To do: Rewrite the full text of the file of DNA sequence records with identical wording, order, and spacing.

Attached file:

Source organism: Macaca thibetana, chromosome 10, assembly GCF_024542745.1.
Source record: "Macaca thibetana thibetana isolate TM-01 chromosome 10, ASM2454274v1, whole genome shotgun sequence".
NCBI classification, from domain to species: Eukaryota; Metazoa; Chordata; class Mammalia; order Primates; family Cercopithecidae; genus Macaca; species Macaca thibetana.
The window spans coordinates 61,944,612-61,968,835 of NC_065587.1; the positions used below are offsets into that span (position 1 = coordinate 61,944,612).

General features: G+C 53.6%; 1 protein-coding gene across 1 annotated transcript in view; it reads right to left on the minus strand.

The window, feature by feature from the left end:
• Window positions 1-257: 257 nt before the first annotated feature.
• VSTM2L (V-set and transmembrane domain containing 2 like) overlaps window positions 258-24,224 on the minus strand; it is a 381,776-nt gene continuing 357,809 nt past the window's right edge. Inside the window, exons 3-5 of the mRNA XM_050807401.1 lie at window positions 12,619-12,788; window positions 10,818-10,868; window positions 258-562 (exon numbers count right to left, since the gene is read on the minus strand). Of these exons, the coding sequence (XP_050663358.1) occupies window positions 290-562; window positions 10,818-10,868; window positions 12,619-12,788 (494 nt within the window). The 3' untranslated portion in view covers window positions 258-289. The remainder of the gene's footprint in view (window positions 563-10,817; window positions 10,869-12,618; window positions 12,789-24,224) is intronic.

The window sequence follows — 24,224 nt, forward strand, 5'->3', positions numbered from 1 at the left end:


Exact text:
Source organism: Macaca thibetana, chromosome 10, assembly GCF_024542745.1.
Source record: "Macaca thibetana thibetana isolate TM-01 chromosome 10, ASM2454274v1, whole genome shotgun sequence".
NCBI classification, from domain to species: Eukaryota; Metazoa; Chordata; class Mammalia; order Primates; family Cercopithecidae; genus Macaca; species Macaca thibetana.
The window spans coordinates 61,944,612-61,968,835 of NC_065587.1; the positions used below are offsets into that span (position 1 = coordinate 61,944,612).

General features: G+C 53.6%; 1 protein-coding gene across 1 annotated transcript in view; it reads right to left on the minus strand.

The window, feature by feature from the left end:
• Window positions 1-257: 257 nt before the first annotated feature.
• VSTM2L (V-set and transmembrane domain containing 2 like) overlaps window positions 258-24,224 on the minus strand; it is a 381,776-nt gene continuing 357,809 nt past the window's right edge. Inside the window, exons 3-5 of the mRNA XM_050807401.1 lie at window positions 12,619-12,788; window positions 10,818-10,868; window positions 258-562 (exon numbers count right to left, since the gene is read on the minus strand). Of these exons, the coding sequence (XP_050663358.1) occupies window positions 290-562; window positions 10,818-10,868; window positions 12,619-12,788 (494 nt within the window). The 3' untranslated portion in view covers window positions 258-289. The remainder of the gene's footprint in view (window positions 563-10,817; window positions 10,869-12,618; window positions 12,789-24,224) is intronic.

The window sequence follows — 24,224 nt, forward strand, 5'->3', positions numbered from 1 at the left end: